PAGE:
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Wisdom and Work: Perspectives on Human Labor from Ecclesiastes

J. Daryl Charles


Because of its genre, attempting to interpret Ecclesiastes is difficult, as evidenced by a perusal of most biblical commentaries and the fact of its general neglect in standard teaching and preaching. By ignoring wisdom literature, we miss valuable insights into living, to our great peril, such as: the importance of virtue and moral formation, lessons from physical nature that bear upon human nature, the value of suffering, the reality of divine providence in light of life’s mystery, and an anatomy of stewardship. This essay explores what could be gained through a study of the theme of human labor in Ecclesiastes. It will be argued that two approaches to ultimate reality—one that fails to reckon with divine providence and inscrutability and one that humbly embraces them—are in “dialogue.” The former induces an outlook that is despairing and marked by resignation; the latter, however, receives life, with its fleeting moments, and everything in it—inclusive of human labor—as a “gift” of God. This alternative interpretation, rather than viewing Ecclesiastes as promoting despair and pessimism, understands the book to be teaching through its “indirect theology” that the God-fearer will experience levels of satisfaction and contentment, notably in the context of one’s work, and that this experience, not despair and resignation, is normative.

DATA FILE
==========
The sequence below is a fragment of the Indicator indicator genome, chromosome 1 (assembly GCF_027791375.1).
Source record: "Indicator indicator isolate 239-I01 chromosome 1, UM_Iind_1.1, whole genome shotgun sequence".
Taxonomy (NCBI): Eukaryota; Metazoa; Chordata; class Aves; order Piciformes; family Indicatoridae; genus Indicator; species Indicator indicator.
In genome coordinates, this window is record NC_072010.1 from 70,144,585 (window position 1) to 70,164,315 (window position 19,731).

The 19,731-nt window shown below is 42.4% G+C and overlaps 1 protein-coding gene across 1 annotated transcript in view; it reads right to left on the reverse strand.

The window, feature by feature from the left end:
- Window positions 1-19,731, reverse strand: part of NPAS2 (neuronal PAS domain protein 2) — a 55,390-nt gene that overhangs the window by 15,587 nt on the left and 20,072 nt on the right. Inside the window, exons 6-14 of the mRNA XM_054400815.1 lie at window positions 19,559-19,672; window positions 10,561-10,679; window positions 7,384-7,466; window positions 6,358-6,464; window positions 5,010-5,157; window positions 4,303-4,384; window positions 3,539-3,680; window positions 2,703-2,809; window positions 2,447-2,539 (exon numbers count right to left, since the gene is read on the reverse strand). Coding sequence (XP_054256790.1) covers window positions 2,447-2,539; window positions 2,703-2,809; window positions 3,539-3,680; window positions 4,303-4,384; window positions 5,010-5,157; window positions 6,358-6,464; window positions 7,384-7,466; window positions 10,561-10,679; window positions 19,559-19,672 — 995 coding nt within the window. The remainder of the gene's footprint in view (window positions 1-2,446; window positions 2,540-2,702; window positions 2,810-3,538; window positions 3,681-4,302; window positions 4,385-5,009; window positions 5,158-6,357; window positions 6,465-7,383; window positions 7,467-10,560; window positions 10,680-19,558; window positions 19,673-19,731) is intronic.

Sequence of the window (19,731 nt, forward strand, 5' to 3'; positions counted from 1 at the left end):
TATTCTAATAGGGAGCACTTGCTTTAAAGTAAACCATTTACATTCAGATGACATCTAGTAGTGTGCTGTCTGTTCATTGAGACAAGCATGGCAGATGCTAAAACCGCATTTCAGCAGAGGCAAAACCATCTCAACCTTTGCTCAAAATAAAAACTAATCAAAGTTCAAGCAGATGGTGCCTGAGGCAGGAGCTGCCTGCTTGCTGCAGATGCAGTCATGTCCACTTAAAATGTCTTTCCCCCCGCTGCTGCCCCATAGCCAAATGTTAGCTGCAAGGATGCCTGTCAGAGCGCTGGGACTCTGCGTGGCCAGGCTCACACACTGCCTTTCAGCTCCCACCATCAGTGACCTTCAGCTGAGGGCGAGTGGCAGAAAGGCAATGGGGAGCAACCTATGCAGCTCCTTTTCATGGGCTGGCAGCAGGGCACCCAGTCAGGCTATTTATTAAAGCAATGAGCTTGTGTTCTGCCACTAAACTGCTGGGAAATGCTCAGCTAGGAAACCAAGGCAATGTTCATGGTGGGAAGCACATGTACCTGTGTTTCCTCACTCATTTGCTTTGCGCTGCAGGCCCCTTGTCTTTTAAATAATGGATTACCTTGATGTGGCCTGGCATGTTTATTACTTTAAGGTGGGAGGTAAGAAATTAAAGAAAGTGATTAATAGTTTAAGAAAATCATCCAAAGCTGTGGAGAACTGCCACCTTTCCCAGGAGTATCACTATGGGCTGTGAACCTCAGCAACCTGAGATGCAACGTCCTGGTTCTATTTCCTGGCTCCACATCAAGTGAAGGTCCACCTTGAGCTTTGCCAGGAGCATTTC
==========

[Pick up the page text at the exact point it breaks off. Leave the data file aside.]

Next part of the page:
J. Daryl Charles, "Wisdom and Work: Perspectives on Human Labor from Ecclesiastes," Journal of Markets & Morality 22, no. 1 (Spring 2019): 7-40.

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